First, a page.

AIDS, HIV-Positive Patients, and Allergies

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Abstract:

HIV is a disease that attacks the central control mechanisms of the immune response, yielding a condition that results in opportunistic infections, malignancies, and death. Yet, in many HIV+ patients, the morbidity from immune-based hypersensitivity diseases is a major issue long before their immunodeficiency manifests itself clinically. A major manifestation of this hypersensitivity state is IgE-mediated conditions. The incidence of atopy is similar to HIV− counterparts except for drug sensitivities, which are significantly higher in this population. Clinical manifestations are similar and the therapeutic approach is the same as that for any other atopic patient. The use of allergen immunotherapy for allergic respiratory diseases in HIV+ patients is currently undergoing investigation. Data in pilot studies and case reports suggest AIT may be safe and effective in HIV+ patients, at least those with early and middle disease. The practicing allergist-immunologist should be aware of the likelihood of seeing HIV+ atopic patients in his or her practice and should be prepared to consider therapies to minimize morbidities and improve quality of life for these individuals whose life expectancies are continuing to improve with new antiretroviral therapy development.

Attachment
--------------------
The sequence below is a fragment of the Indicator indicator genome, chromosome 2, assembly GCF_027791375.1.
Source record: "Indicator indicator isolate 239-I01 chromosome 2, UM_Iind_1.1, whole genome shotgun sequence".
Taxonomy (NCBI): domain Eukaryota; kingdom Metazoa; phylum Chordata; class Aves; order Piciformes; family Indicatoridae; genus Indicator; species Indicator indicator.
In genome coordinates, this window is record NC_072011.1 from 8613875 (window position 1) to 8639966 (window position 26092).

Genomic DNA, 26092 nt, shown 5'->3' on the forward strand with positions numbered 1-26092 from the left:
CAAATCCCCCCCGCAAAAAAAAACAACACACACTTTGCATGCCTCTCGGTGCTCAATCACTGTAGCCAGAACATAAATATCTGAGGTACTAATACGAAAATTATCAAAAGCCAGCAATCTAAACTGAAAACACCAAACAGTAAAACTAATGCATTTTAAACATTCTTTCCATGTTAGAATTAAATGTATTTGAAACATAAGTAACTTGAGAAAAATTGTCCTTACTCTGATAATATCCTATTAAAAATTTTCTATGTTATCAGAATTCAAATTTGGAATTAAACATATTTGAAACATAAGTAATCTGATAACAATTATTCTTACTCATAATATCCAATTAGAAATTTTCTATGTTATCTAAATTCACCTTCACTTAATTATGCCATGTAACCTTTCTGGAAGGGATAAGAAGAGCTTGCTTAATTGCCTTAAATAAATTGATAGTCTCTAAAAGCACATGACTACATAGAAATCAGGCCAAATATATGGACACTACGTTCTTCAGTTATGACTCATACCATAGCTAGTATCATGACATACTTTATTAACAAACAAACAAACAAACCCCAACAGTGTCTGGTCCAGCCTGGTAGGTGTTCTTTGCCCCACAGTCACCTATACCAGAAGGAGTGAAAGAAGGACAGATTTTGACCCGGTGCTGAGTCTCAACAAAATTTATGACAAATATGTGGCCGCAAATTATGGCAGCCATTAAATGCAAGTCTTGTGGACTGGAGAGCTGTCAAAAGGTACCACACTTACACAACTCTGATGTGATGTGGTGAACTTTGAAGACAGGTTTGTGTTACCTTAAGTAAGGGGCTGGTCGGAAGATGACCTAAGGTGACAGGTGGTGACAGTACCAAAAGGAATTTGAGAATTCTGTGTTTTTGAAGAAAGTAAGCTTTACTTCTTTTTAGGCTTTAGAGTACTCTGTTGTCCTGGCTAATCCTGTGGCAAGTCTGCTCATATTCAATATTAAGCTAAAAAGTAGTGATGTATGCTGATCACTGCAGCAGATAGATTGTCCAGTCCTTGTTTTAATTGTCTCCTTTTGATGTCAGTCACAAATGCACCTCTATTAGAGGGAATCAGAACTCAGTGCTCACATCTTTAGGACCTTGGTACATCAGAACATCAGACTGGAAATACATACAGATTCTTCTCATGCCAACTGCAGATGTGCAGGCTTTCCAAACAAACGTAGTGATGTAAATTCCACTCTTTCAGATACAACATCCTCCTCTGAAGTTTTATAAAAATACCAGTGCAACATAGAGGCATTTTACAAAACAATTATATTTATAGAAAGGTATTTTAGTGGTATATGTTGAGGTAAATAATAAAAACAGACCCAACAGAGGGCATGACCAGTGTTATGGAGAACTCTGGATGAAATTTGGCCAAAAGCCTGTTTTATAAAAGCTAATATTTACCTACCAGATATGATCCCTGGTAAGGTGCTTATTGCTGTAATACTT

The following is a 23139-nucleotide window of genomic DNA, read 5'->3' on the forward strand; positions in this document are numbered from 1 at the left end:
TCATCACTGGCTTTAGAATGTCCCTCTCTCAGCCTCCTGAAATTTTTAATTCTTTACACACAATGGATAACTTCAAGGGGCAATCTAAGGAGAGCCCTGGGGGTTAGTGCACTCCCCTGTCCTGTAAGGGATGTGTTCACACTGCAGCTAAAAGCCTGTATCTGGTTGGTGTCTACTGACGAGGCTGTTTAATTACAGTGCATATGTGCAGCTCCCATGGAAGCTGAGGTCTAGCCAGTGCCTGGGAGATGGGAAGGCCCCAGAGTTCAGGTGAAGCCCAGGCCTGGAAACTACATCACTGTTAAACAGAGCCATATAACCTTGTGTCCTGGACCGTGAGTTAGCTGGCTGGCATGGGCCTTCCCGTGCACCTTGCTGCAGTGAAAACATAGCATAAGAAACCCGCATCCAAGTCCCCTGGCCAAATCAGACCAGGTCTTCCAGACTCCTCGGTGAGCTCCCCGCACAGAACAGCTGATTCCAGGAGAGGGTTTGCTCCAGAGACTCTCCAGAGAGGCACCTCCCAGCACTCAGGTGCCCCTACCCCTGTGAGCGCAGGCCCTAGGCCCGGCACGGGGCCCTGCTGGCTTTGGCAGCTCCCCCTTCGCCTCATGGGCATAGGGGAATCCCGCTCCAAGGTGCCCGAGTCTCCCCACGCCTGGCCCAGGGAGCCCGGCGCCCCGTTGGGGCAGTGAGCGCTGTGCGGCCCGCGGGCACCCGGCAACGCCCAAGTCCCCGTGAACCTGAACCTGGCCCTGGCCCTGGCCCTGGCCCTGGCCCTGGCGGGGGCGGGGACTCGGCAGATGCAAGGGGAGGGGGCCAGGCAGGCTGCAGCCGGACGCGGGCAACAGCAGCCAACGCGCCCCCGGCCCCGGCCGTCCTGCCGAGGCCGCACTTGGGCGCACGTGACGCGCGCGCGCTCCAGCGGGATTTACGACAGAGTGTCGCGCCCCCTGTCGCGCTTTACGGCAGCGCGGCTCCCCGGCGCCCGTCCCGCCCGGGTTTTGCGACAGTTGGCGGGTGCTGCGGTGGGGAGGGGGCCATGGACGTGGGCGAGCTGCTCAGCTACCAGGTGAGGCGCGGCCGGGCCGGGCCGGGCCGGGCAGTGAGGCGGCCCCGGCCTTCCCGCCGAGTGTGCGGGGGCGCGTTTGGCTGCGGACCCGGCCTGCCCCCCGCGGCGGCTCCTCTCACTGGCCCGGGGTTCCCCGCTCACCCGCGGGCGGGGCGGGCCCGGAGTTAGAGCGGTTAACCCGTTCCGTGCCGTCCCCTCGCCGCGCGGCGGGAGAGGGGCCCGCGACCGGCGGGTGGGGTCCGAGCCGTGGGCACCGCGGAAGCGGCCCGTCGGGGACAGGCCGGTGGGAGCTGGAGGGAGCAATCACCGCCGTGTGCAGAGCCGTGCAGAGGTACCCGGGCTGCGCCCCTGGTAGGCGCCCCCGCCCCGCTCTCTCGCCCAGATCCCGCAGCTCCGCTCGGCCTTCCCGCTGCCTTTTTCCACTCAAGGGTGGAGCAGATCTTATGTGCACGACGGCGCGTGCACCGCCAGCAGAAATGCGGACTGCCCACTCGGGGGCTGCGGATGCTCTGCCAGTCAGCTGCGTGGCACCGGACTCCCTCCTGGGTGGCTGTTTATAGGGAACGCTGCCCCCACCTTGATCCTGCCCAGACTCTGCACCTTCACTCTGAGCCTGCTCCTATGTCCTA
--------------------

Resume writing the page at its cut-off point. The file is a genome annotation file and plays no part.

Document Type: Research Article

DOI: http://dx.doi.org/10.2500/108854199778251979

Publication date: September 1, 1999

More about this publication?
  • Allergy and Asthma Proceedings is a peer reviewed publication dedicated to distributing timely scientific research regarding advancements in the knowledge and practice of allergy, asthma and immunology. Its primary readership consists of allergists and pulmonologists.

    The goal of the Proceedings is to publish articles with a predominantly clinical focus which directly impact quality of care for patients with allergic disease and asthma.

    Featured topics include asthma, rhinitis, sinusitis, food allergies, allergic skin diseases, diagnostic techniques, allergens, and treatment modalities. Published material includes peer-reviewed original research, clinical trials and review articles.

    Articles marked "F" offer free full text for personal noncommercial use only.

    The journal is indexed in Thomson Reuters Web of Science and Science Citation Index Expanded, plus the National Library of Medicine's PubMed service.
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